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Queens Chronicle

Elevator work to continue into 2014

MTA says the project at Forest Hills station will be finished in Jan.

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Posted: Thursday, November 14, 2013 10:30 am | Updated: 11:15 am, Thu Nov 21, 2013.

Those needing to ride an elevator into the subway instead of taking the stairs at the 71st Avenue station in Forest Hills will have to wait a little while longer.

The nearly two-year long elevator installation project has officially surpassed the original expected completion date with months more of work to be done. Instead of October 2013, the $24.7 million project is now scheduled to be finished in January 2014.

MTA spokesman Kevin Ortiz said in an email that “issues with utility relocation” are to blame for the three-month delay, but that the project is nearly finished.

“[It is] about 75 percent complete,” Ortiz said. “Most of the work now is on the street level involving manholes, sidewalk work and the installation of the elevator.”

Once completed, there will be one elevator to shuttle people between the street and the mezzanine level and two more elevators below to transport them between the mezzanine level and the Manhattan and Jamaica-bound platforms.

The 71st Avenue station serves the E, F, M and R trains and is the fifth-busiest in Queens, according to the MTA, with an average of 27,000 riders passing through its turnstiles on any given weekday. The elevators will help those with physical limitations, mothers with strollers and people with heavy baggage get between levels of the station without having to trek up or down the stairs.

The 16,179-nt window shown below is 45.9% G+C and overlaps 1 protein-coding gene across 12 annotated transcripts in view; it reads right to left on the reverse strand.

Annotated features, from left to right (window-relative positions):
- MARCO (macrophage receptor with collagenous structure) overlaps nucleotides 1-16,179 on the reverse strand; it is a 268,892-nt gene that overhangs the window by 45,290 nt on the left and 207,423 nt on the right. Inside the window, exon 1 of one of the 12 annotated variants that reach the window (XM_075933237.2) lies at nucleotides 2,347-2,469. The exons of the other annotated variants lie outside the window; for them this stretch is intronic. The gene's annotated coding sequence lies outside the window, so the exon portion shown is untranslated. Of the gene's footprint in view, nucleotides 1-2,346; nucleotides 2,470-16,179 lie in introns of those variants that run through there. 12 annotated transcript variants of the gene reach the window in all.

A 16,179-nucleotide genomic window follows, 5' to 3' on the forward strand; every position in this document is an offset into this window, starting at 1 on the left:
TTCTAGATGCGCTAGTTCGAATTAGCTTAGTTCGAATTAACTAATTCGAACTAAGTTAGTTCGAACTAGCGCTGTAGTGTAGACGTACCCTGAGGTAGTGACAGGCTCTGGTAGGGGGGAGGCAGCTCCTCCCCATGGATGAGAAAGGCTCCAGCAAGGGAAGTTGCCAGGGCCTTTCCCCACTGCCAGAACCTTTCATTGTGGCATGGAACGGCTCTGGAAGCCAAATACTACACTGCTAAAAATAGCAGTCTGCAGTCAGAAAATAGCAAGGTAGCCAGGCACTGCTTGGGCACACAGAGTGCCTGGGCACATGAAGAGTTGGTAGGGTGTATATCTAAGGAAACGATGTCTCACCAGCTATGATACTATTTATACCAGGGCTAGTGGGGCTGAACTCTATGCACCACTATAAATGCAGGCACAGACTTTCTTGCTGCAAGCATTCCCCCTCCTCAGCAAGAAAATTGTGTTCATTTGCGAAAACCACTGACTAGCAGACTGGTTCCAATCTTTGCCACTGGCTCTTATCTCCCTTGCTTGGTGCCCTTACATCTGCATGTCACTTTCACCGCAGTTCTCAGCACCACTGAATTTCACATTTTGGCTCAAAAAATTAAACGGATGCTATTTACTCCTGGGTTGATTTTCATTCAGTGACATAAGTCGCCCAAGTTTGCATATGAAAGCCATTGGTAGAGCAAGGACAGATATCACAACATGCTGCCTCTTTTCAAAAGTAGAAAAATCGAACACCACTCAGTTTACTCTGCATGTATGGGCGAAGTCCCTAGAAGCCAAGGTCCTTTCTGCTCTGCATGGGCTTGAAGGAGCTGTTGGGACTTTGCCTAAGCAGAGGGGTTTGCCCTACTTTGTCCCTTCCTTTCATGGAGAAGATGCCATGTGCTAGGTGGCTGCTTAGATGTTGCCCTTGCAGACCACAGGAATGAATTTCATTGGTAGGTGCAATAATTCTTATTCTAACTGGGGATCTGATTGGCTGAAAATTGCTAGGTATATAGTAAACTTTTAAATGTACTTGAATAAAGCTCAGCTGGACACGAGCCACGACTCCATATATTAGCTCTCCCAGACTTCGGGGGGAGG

Joel, a Forest Hills resident who takes the subway to and from the station every day, states that the project taking longer than anticipated is no surprise to him.

“It’s New York, man. Everything takes forever here,” Joel said. “The construction has been like this for as long as I can remember. If it is just four months overdue, I would be thoroughly impressed.”

The “area closed” signs cordoning off the future site of an elevator aren’t just another manifestation of a lengthy public works project to some people. For one local business, the above-ground construction of the street level’s elevator has had a minor impact on sales as well.

Because pedestrian traffic in front of the Fay Da Bakery at 107-50 Queens Blvd. has been interrupted by the work on the street-level elevator, a longtime employee who wished not to be named believes that sales have suffered since the project began.

“A little bit, yeah. For about a year or so,” she said when asked if the bakery’s sales have been impacted. “Not too much, but somewhat.”

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